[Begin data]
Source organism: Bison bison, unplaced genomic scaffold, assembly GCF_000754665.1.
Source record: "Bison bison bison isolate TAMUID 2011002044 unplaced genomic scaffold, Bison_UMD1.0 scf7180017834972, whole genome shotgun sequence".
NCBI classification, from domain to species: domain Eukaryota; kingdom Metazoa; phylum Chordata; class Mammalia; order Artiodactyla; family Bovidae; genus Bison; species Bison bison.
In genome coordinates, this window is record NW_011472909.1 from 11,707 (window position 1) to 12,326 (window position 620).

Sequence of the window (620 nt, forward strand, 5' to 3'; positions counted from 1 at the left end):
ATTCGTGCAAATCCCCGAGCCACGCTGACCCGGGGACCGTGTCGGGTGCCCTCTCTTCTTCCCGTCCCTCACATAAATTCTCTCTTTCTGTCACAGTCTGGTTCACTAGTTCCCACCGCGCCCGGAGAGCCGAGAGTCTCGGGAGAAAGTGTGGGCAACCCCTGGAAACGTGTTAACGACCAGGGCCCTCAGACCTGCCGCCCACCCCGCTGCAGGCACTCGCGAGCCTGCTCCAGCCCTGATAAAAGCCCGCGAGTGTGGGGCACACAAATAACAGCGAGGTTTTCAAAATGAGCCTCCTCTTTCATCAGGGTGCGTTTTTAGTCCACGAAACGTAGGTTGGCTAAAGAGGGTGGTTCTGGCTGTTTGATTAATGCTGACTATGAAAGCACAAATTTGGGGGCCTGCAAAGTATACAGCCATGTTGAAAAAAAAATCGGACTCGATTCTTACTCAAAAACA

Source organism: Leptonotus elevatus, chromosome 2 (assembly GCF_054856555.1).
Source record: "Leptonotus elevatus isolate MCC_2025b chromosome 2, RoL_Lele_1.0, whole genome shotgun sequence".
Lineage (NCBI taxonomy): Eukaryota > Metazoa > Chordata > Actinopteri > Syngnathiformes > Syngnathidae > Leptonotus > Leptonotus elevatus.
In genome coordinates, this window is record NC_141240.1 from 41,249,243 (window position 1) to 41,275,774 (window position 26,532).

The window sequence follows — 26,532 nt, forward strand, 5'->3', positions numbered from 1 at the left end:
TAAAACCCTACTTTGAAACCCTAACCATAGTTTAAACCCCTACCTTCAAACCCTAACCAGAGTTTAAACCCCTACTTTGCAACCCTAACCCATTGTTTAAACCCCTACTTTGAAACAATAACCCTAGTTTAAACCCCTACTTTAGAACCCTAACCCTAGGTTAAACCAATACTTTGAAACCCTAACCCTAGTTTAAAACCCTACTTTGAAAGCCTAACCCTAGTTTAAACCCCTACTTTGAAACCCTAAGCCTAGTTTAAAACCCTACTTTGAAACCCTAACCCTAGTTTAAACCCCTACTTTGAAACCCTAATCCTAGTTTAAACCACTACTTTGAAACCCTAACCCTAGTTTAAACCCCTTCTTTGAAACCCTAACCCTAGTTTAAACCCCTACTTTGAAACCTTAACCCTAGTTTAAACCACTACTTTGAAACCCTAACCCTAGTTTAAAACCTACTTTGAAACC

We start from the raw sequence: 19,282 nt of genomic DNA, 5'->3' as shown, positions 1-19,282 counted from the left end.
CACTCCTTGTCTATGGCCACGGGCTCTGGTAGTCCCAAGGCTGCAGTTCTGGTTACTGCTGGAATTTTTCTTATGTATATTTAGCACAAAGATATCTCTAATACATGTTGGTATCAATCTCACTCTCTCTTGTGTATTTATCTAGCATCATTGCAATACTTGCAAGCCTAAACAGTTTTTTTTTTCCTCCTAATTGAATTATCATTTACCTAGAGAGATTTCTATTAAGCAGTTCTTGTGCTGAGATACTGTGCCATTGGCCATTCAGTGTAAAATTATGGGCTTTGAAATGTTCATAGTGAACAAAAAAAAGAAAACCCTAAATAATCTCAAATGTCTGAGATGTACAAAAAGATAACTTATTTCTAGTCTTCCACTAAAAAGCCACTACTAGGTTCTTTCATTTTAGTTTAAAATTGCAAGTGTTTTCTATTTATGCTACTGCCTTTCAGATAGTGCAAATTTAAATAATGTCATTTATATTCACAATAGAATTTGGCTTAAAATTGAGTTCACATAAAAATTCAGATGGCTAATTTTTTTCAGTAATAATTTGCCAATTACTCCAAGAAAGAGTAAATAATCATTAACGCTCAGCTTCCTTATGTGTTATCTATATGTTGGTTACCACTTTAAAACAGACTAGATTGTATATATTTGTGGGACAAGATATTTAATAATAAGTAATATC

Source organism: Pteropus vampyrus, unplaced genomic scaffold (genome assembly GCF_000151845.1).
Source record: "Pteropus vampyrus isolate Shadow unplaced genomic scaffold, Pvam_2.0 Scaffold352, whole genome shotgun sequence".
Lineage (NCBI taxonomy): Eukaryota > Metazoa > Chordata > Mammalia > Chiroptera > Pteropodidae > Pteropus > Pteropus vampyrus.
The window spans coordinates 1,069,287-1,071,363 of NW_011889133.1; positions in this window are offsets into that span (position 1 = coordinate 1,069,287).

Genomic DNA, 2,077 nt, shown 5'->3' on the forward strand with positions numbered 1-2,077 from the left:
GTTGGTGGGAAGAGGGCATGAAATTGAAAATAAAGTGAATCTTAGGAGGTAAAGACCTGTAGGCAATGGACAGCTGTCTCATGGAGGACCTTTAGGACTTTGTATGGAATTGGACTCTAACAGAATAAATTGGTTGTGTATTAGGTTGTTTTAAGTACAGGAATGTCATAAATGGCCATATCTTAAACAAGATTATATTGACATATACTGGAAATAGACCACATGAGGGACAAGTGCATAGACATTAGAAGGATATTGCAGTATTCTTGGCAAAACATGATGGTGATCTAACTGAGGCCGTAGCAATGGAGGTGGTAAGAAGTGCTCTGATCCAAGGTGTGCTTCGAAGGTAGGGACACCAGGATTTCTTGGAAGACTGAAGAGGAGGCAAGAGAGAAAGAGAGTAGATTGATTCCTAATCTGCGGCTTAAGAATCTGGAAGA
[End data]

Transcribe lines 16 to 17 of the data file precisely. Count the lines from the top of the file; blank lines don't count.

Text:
Source record: "Pteropus vampyrus isolate Shadow unplaced genomic scaffold, Pvam_2.0 Scaffold352, whole genome shotgun sequence".
Lineage (NCBI taxonomy): Eukaryota > Metazoa > Chordata > Mammalia > Chiroptera > Pteropodidae > Pteropus > Pteropus vampyrus.